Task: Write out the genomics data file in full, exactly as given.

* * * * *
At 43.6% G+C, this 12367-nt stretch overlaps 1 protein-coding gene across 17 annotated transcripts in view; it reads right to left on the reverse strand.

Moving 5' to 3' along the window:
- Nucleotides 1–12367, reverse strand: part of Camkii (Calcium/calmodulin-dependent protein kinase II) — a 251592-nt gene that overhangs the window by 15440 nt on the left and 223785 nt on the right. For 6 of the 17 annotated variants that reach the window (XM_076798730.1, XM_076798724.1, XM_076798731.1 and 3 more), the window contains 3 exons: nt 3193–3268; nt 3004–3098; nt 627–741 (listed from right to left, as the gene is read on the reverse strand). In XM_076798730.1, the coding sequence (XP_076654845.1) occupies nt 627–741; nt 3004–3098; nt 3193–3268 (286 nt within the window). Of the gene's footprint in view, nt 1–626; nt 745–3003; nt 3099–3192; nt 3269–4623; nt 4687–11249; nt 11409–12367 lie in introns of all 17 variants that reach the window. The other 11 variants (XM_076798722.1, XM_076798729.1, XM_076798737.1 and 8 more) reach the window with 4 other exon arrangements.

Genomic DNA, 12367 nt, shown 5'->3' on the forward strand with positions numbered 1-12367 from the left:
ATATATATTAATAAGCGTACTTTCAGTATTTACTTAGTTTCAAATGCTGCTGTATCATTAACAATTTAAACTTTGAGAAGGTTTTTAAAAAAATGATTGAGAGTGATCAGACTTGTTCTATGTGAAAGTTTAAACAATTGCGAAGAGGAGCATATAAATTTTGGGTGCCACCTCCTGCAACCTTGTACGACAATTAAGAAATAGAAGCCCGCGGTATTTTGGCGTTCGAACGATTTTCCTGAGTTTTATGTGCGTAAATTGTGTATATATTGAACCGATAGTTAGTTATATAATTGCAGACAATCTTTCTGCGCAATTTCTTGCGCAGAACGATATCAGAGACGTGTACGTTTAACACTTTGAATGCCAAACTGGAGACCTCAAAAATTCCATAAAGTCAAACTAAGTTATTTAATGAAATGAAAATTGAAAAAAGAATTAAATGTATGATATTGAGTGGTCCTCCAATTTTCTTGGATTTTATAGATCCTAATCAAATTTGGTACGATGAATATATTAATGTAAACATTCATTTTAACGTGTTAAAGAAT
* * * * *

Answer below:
At 43.6% G+C, this 12367-nt stretch overlaps 1 protein-coding gene across 17 annotated transcripts in view; it reads right to left on the reverse strand.

Moving 5' to 3' along the window:
- Nucleotides 1–12367, reverse strand: part of Camkii (Calcium/calmodulin-dependent protein kinase II) — a 251592-nt gene that overhangs the window by 15440 nt on the left and 223785 nt on the right. For 6 of the 17 annotated variants that reach the window (XM_076798730.1, XM_076798724.1, XM_076798731.1 and 3 more), the window contains 3 exons: nt 3193–3268; nt 3004–3098; nt 627–741 (listed from right to left, as the gene is read on the reverse strand). In XM_076798730.1, the coding sequence (XP_076654845.1) occupies nt 627–741; nt 3004–3098; nt 3193–3268 (286 nt within the window). Of the gene's footprint in view, nt 1–626; nt 745–3003; nt 3099–3192; nt 3269–4623; nt 4687–11249; nt 11409–12367 lie in introns of all 17 variants that reach the window. The other 11 variants (XM_076798722.1, XM_076798729.1, XM_076798737.1 and 8 more) reach the window with 4 other exon arrangements.

Genomic DNA, 12367 nt, shown 5'->3' on the forward strand with positions numbered 1-12367 from the left:
ATATATATTAATAAGCGTACTTTCAGTATTTACTTAGTTTCAAATGCTGCTGTATCATTAACAATTTAAACTTTGAGAAGGTTTTTAAAAAAATGATTGAGAGTGATCAGACTTGTTCTATGTGAAAGTTTAAACAATTGCGAAGAGGAGCATATAAATTTTGGGTGCCACCTCCTGCAACCTTGTACGACAATTAAGAAATAGAAGCCCGCGGTATTTTGGCGTTCGAACGATTTTCCTGAGTTTTATGTGCGTAAATTGTGTATATATTGAACCGATAGTTAGTTATATAATTGCAGACAATCTTTCTGCGCAATTTCTTGCGCAGAACGATATCAGAGACGTGTACGTTTAACACTTTGAATGCCAAACTGGAGACCTCAAAAATTCCATAAAGTCAAACTAAGTTATTTAATGAAATGAAAATTGAAAAAAGAATTAAATGTATGATATTGAGTGGTCCTCCAATTTTCTTGGATTTTATAGATCCTAATCAAATTTGGTACGATGAATATATTAATGTAAACATTCATTTTAACGTGTTAAAGAAT